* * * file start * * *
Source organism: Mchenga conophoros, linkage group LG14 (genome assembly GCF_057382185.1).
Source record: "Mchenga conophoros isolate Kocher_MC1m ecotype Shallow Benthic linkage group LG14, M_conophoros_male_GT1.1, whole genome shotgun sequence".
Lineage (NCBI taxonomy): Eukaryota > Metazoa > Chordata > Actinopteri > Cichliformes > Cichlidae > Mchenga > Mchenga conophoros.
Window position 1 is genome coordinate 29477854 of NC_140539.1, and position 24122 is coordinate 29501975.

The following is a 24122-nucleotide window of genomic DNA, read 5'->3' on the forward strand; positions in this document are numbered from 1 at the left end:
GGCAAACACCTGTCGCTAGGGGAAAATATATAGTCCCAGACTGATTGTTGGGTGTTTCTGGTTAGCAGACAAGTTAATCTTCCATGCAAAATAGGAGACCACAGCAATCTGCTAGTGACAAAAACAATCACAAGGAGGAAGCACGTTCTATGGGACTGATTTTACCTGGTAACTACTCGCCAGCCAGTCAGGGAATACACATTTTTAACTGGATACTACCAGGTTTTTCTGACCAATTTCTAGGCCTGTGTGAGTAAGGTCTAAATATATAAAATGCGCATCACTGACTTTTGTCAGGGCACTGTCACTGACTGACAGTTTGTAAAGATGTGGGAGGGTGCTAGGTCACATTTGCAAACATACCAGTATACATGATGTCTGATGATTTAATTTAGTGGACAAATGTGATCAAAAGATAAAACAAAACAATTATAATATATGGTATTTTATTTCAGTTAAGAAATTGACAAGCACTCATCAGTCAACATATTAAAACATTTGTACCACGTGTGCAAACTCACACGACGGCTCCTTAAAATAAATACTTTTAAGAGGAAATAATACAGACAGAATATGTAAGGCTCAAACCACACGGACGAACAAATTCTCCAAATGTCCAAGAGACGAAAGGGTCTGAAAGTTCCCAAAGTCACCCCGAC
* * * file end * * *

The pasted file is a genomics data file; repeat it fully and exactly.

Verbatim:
Source organism: Mchenga conophoros, linkage group LG14 (genome assembly GCF_057382185.1).
Source record: "Mchenga conophoros isolate Kocher_MC1m ecotype Shallow Benthic linkage group LG14, M_conophoros_male_GT1.1, whole genome shotgun sequence".
Lineage (NCBI taxonomy): Eukaryota > Metazoa > Chordata > Actinopteri > Cichliformes > Cichlidae > Mchenga > Mchenga conophoros.
Window position 1 is genome coordinate 29477854 of NC_140539.1, and position 24122 is coordinate 29501975.

The following is a 24122-nucleotide window of genomic DNA, read 5'->3' on the forward strand; positions in this document are numbered from 1 at the left end:
GGCAAACACCTGTCGCTAGGGGAAAATATATAGTCCCAGACTGATTGTTGGGTGTTTCTGGTTAGCAGACAAGTTAATCTTCCATGCAAAATAGGAGACCACAGCAATCTGCTAGTGACAAAAACAATCACAAGGAGGAAGCACGTTCTATGGGACTGATTTTACCTGGTAACTACTCGCCAGCCAGTCAGGGAATACACATTTTTAACTGGATACTACCAGGTTTTTCTGACCAATTTCTAGGCCTGTGTGAGTAAGGTCTAAATATATAAAATGCGCATCACTGACTTTTGTCAGGGCACTGTCACTGACTGACAGTTTGTAAAGATGTGGGAGGGTGCTAGGTCACATTTGCAAACATACCAGTATACATGATGTCTGATGATTTAATTTAGTGGACAAATGTGATCAAAAGATAAAACAAAACAATTATAATATATGGTATTTTATTTCAGTTAAGAAATTGACAAGCACTCATCAGTCAACATATTAAAACATTTGTACCACGTGTGCAAACTCACACGACGGCTCCTTAAAATAAATACTTTTAAGAGGAAATAATACAGACAGAATATGTAAGGCTCAAACCACACGGACGAACAAATTCTCCAAATGTCCAAGAGACGAAAGGGTCTGAAAGTTCCCAAAGTCACCCCGAC